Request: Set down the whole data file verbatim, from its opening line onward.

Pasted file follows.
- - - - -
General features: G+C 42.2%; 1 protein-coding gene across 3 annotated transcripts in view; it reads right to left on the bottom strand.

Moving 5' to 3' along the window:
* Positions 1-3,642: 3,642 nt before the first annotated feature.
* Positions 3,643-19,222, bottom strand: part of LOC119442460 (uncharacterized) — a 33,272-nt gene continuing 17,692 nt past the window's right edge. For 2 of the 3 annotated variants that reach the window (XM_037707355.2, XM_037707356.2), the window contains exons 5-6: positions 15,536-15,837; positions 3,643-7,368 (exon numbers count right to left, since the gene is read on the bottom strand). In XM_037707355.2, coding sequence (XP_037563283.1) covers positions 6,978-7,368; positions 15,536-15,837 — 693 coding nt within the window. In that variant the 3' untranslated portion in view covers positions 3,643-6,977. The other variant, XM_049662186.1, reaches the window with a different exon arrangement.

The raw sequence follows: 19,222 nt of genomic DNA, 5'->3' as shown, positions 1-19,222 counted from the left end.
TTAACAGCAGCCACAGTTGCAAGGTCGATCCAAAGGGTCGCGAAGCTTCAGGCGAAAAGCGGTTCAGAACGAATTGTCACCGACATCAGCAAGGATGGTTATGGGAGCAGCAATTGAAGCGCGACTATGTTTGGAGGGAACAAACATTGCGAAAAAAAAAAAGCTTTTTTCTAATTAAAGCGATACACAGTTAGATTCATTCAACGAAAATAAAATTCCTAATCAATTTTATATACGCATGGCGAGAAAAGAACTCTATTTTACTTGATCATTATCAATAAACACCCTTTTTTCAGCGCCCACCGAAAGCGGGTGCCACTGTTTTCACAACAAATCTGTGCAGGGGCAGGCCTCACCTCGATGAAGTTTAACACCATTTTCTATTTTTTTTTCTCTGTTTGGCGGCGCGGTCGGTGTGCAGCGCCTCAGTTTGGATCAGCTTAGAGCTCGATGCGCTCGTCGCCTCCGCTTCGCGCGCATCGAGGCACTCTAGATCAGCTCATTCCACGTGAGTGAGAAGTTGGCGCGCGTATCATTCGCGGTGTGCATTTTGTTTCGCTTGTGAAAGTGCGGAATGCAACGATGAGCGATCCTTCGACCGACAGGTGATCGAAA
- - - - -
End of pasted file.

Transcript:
General features: G+C 42.2%; 1 protein-coding gene across 3 annotated transcripts in view; it reads right to left on the bottom strand.

Moving 5' to 3' along the window:
* Positions 1-3,642: 3,642 nt before the first annotated feature.
* Positions 3,643-19,222, bottom strand: part of LOC119442460 (uncharacterized) — a 33,272-nt gene continuing 17,692 nt past the window's right edge. For 2 of the 3 annotated variants that reach the window (XM_037707355.2, XM_037707356.2), the window contains exons 5-6: positions 15,536-15,837; positions 3,643-7,368 (exon numbers count right to left, since the gene is read on the bottom strand). In XM_037707355.2, coding sequence (XP_037563283.1) covers positions 6,978-7,368; positions 15,536-15,837 — 693 coding nt within the window. In that variant the 3' untranslated portion in view covers positions 3,643-6,977. The other variant, XM_049662186.1, reaches the window with a different exon arrangement.

The raw sequence follows: 19,222 nt of genomic DNA, 5'->3' as shown, positions 1-19,222 counted from the left end.
TTAACAGCAGCCACAGTTGCAAGGTCGATCCAAAGGGTCGCGAAGCTTCAGGCGAAAAGCGGTTCAGAACGAATTGTCACCGACATCAGCAAGGATGGTTATGGGAGCAGCAATTGAAGCGCGACTATGTTTGGAGGGAACAAACATTGCGAAAAAAAAAAAGCTTTTTTCTAATTAAAGCGATACACAGTTAGATTCATTCAACGAAAATAAAATTCCTAATCAATTTTATATACGCATGGCGAGAAAAGAACTCTATTTTACTTGATCATTATCAATAAACACCCTTTTTTCAGCGCCCACCGAAAGCGGGTGCCACTGTTTTCACAACAAATCTGTGCAGGGGCAGGCCTCACCTCGATGAAGTTTAACACCATTTTCTATTTTTTTTTCTCTGTTTGGCGGCGCGGTCGGTGTGCAGCGCCTCAGTTTGGATCAGCTTAGAGCTCGATGCGCTCGTCGCCTCCGCTTCGCGCGCATCGAGGCACTCTAGATCAGCTCATTCCACGTGAGTGAGAAGTTGGCGCGCGTATCATTCGCGGTGTGCATTTTGTTTCGCTTGTGAAAGTGCGGAATGCAACGATGAGCGATCCTTCGACCGACAGGTGATCGAAA